Nowhere in my response did I state there was insufficient technology to accomplish "godly" things, however. As you stated that is impossible to know, and I concur 100%. I see an ever expanding Universe, and the infinite number of galaxies, stars, planets, etc as something that is nearly impossible to quantify. The numbers are so vast, even if the odds are a billion to one against intelligent life forming that there are, likely, BILLIONS of planets with intelligent life. Out of those billions I wouldn't be surprised if there weren't millions with technology so advanced it would be indistinguishable from magic to our relatively primitive minds . Now you could maintain, like the Raelians, that human life was created by a technologically advanced species. But technologically advanced species aren't "gods". They are just beings with great tech. As an aside I find it interesting how the big religions mock the Raelians, when the Raelians are probably closer to the truth than any of the others, if you believe that outside assistance was required to 'create" mankind. I, however, maintain no such belief. I feel the onus is on the religious adherents to prove to MY satisfaction that their God exists, and not that I have to disprove their God's existence.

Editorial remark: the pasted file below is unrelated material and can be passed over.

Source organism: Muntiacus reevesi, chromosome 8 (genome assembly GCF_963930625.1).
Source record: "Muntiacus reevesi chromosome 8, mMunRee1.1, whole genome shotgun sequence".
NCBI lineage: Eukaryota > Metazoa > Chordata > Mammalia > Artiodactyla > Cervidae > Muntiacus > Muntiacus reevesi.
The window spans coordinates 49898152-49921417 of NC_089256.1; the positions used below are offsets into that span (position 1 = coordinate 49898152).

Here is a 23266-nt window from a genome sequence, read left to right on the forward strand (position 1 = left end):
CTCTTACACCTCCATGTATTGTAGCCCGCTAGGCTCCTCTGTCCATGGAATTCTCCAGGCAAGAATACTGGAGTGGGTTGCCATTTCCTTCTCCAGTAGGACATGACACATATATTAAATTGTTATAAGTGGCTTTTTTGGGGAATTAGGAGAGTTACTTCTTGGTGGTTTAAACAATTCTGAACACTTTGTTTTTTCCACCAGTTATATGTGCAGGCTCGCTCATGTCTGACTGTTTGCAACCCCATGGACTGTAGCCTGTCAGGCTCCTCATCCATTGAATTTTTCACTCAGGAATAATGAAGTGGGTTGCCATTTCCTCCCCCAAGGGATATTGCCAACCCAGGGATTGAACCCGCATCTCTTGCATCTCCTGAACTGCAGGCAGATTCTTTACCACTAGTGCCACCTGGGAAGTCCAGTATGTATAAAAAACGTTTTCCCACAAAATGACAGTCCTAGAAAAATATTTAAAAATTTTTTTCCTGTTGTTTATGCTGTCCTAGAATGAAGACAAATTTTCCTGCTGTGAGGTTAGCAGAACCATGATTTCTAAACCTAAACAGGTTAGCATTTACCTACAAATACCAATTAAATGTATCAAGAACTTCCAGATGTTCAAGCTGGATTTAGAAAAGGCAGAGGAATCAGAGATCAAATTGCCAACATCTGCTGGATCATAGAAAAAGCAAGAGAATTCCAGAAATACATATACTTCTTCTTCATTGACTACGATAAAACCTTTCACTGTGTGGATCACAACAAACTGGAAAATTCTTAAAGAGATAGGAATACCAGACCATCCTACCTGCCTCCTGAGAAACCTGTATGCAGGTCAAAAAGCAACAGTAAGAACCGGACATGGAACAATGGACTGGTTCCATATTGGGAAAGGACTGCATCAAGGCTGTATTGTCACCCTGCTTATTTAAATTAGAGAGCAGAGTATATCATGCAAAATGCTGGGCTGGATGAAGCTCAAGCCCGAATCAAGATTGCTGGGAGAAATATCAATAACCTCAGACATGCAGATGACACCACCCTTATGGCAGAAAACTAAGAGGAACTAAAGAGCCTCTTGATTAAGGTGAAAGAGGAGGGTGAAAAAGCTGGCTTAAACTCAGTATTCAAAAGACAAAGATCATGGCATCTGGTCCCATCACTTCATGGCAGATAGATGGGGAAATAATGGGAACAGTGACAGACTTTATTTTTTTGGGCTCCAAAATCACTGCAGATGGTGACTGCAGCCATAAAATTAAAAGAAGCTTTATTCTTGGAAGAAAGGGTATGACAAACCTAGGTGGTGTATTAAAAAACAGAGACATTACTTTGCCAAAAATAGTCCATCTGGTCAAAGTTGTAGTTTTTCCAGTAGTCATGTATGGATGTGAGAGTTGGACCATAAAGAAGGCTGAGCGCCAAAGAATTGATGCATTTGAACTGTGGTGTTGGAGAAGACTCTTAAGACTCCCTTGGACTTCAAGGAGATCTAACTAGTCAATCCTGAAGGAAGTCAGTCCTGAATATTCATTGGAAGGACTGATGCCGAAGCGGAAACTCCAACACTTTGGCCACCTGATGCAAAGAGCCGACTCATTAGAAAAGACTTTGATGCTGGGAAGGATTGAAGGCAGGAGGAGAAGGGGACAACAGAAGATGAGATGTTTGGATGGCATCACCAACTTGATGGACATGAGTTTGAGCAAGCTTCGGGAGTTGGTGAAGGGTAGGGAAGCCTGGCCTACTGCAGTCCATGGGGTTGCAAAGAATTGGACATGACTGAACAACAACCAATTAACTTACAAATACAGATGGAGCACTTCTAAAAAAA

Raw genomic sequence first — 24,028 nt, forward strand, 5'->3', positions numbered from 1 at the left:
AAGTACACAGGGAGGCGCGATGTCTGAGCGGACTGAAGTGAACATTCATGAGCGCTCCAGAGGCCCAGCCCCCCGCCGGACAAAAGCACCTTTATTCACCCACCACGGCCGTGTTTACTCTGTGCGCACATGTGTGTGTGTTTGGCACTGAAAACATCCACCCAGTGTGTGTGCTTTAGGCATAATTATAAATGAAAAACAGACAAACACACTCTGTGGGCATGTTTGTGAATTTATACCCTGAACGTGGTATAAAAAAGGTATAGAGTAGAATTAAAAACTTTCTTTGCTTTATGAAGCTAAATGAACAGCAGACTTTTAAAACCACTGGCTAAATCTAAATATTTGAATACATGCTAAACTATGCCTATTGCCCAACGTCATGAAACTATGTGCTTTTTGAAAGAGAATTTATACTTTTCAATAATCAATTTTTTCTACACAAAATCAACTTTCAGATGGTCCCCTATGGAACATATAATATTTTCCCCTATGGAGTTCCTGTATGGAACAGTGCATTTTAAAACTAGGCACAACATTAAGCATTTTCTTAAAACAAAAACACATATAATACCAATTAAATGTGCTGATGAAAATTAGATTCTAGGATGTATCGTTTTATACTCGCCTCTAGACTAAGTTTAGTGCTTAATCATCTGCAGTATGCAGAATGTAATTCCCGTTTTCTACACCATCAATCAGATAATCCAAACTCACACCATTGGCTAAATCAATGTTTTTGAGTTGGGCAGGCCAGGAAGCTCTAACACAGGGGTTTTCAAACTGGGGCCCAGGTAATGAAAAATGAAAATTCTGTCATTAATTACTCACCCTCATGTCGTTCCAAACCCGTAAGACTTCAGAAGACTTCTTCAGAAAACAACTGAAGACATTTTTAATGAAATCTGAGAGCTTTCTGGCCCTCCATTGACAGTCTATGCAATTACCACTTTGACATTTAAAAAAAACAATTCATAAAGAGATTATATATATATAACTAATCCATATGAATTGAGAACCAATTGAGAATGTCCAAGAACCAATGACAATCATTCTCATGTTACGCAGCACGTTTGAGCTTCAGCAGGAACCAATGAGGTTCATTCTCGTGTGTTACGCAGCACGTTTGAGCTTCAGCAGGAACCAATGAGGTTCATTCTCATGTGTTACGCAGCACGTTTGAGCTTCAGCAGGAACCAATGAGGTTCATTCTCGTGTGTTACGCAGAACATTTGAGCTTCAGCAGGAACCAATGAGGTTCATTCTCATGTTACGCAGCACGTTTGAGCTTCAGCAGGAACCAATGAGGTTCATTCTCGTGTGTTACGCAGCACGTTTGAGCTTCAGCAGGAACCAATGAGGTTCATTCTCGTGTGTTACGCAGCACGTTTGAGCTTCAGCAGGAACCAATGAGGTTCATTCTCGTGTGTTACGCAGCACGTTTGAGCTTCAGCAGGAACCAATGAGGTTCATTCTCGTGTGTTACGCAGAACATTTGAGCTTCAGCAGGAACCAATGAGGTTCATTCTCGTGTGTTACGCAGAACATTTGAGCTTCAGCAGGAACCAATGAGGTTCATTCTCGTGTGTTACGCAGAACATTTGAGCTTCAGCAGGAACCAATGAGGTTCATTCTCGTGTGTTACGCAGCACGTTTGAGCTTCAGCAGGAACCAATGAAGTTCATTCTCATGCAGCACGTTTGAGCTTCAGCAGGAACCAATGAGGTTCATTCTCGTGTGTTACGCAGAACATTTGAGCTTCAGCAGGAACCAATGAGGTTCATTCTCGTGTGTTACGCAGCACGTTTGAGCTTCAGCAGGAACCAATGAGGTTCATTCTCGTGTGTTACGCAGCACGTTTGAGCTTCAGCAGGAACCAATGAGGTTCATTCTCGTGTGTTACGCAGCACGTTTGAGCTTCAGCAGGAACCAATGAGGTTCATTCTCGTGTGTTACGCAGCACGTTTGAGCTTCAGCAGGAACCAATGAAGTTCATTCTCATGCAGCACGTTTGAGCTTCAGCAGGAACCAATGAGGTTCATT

For the record I've seen your posted belief in the afterlife in this forum. I have to say, it's a beautiful concept, and it would be nice if it were true. I hope it is.
 
Likes: imaginethat
May 2018
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USA
While I agree with 99.99% of what you said, I do have a minor nitpick.

And this is something I have been guilty of myself. Referring to the god that someone believes in as “imaginary” is doing the very thing theists accuse of us doing. Labeling their god “imaginary” is making a positive claim you have moved from “I do not believe there is a god” to “I believe there is no god.”
You make a valid point. I'd be lying if I didn't admit that I like to use the phrase "imaginary sky gods" to annoy the true believers. I'll keep your nitpick in mind in future discussions.